For more information and to see examples of her work on Instagram, check out: @artbylaurenpitre
For the Love of Art: Art Events, Classes & Exhibits
Robert Langham III: Inside the Artist’s Studio
Inside the Artist’s Studio:
Four Corners, Robert Langham III
By Derrick White
The Anasazi were Ancestral Puebloans, an ancient Native American culture existing about two thousand years ago in what is now the Four Corners region of the United States (southwestern corner of Colorado, southeastern Utah, northeastern Arizona, and northwestern New Mexico). They are thought to be the ancestors of later tribes like the Hopi. Religiously, they were polytheistic and had faith in many gods relating to nature (i.e. a rain god, a sun god, as well as good old mother earth). The Anasazi held many of their religious rituals and political meetings in dark or dimly lit underground rooms called kivas. There was a kachina belief. The central theme being an existence of life in all the objects of the universe and everything having a spirit or lifeblood, and that mankind must cooperate with these forces or fail to survive. This is not unlike the ancient Greek belief of daemon creative spirit guides. The Romans later changed the name to genius in the context of someone artistic, who was not thought to be a really intelligent person but rather had found favor with a disembodied essence who would assist with delivering ideas and the execution of the work.
“I’m beset by ideas, swarmed by ideas, hived, hounded. They pop into my head. They arrive on a piece of trash blown down the street or seep from the edge of a shadow. They pursue me in dreams and arrive during conversations, meals, baths, silence, sex, at 72 mph on the highway, they appear. They lurk in trees, closets, boxes, corners, elevators, concrete, dirt, space and in the pocket-lint of my jeans. Seductive or repellent. Arrowing, cascading, collapsing like lost children and salesmen. They fall from the sky, spurt from a shower head in places public and private. They keep no schedule, crowding in without appointment or announcement, elbowing, jostling through the press, caring neither for consciousness nor condition. Oblivious to budget or schedule, 10,000 angelic demons, seeking me, seeking me always,” states local artist Robert Langham III.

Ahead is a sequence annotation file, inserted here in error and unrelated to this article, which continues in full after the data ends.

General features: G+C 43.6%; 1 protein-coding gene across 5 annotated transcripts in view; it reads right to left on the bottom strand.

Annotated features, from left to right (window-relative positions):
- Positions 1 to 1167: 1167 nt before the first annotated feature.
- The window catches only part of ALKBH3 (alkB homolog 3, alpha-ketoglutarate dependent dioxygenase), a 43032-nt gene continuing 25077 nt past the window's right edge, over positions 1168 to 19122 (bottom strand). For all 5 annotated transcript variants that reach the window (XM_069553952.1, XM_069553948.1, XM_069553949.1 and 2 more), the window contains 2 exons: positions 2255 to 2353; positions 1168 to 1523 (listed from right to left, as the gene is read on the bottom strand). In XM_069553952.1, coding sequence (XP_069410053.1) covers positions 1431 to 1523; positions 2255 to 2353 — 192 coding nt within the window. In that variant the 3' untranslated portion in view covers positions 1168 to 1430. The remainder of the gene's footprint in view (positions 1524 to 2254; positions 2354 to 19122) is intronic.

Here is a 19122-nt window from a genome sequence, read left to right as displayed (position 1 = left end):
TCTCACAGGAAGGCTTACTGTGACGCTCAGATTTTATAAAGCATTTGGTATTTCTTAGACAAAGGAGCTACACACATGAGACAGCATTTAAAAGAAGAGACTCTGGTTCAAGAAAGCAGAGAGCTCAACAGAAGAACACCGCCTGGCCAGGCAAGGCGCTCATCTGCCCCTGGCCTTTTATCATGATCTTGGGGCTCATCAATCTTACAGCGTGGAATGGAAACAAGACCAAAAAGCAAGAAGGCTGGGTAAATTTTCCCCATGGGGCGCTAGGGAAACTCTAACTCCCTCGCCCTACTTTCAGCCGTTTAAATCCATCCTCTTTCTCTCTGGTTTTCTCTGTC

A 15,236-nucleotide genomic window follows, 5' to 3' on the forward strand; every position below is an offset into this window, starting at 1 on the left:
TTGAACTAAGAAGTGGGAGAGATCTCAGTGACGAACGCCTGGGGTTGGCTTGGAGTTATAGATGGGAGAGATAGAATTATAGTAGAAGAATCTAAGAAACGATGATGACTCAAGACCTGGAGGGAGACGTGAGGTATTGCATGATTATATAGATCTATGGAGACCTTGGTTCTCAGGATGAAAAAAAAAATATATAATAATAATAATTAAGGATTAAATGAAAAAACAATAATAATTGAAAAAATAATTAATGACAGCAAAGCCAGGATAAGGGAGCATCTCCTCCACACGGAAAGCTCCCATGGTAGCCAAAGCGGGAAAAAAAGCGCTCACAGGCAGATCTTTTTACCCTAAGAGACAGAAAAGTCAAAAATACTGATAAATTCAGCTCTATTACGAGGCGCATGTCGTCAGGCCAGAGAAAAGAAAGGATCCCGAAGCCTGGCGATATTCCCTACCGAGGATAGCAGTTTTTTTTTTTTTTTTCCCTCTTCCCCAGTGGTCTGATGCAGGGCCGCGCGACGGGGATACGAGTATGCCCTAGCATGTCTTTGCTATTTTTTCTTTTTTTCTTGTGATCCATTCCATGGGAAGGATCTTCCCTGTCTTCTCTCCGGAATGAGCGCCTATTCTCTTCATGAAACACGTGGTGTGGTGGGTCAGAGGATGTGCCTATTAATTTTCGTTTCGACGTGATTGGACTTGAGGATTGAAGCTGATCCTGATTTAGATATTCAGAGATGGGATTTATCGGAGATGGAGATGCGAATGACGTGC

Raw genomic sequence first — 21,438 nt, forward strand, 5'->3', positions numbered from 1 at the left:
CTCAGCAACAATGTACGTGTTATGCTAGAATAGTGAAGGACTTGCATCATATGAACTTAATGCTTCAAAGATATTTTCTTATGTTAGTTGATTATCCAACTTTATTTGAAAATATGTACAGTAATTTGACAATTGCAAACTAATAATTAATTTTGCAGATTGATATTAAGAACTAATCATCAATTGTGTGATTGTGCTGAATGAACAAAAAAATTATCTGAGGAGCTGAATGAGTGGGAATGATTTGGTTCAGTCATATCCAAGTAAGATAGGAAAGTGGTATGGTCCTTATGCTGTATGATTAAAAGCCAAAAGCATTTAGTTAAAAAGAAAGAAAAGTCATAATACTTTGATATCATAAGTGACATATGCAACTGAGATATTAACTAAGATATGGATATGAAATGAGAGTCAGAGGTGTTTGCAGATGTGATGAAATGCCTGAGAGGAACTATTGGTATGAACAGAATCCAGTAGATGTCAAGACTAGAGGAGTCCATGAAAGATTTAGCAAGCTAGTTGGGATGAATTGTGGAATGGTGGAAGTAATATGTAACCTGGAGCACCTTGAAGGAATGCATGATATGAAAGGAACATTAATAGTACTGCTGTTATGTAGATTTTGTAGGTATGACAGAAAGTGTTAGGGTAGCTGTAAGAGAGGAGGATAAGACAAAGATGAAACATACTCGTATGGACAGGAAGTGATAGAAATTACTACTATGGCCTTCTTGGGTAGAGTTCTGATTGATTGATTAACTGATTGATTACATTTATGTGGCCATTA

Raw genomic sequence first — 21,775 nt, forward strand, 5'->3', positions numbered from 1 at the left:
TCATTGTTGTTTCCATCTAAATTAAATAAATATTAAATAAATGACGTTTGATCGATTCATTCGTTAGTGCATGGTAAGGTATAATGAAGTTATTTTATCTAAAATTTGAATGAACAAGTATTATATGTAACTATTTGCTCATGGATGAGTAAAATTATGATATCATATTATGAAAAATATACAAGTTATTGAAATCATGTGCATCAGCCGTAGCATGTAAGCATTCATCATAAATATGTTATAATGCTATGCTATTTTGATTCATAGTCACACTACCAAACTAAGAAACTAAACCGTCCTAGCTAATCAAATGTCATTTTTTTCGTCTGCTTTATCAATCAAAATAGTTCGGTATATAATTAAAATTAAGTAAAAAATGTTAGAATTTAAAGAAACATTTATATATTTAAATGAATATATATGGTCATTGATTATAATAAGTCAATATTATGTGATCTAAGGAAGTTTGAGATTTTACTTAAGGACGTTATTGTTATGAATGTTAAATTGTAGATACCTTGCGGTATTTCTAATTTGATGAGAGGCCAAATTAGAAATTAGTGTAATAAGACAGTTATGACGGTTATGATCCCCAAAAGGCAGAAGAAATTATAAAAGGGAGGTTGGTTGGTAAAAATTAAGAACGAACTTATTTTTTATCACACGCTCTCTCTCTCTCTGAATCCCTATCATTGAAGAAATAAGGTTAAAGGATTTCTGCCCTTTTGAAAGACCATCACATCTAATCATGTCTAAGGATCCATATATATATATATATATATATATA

Robert comes across as a shrewd and relaxed guy. I can easily imagine him in New Mexico having a deep philosophical conversation or maybe just hanging out and having a beer with Terry Allen (an outlaw, autonomous artist working in a diverse range of media including music, sculpture, painting, and video and who, it is worth mentioning, has a song titled Four Corners). Robert Langham is a fine art and commercial photographer and some of his works are mystic, while others are ghostly and reminiscent of cyanotypes, a photographic process generating a cyan-blue image. His subject matter seems to twirl and move in an unworldly, spiritual way: the blue being there to calm the viewer down, to help quiet the mind while the eyes look and the intellect wonders. Some works involve multiples: pieces of items both organic and man-made, stacked, melting, bundled, bound, attached, or whirled in a tornadic force. Other photographs have animals presented not in their natural habitats but instead in an encounter with mankind.
Robert achieves these shuffling still-life photographs not with a computer but by using long-established traditional film, camera, and darkroom techniques. He uses big roll film and sheet film in large cameras. He composes visual dances with multiple exposures and controlled trickeries. Robert Langham shows viewers how ability, artistry, and patience are essential to composing filmic captivations. When one views his images, it is easy to believe they too have some sort of kachina – a sense of life in these inanimate objects happening to shift and cavort with an unseen life-force and reminding us of all the connections in our world and objects; or the manipulation of nature, which were at one time human concepts and thoughts, asking how are we to collaborate and persist together.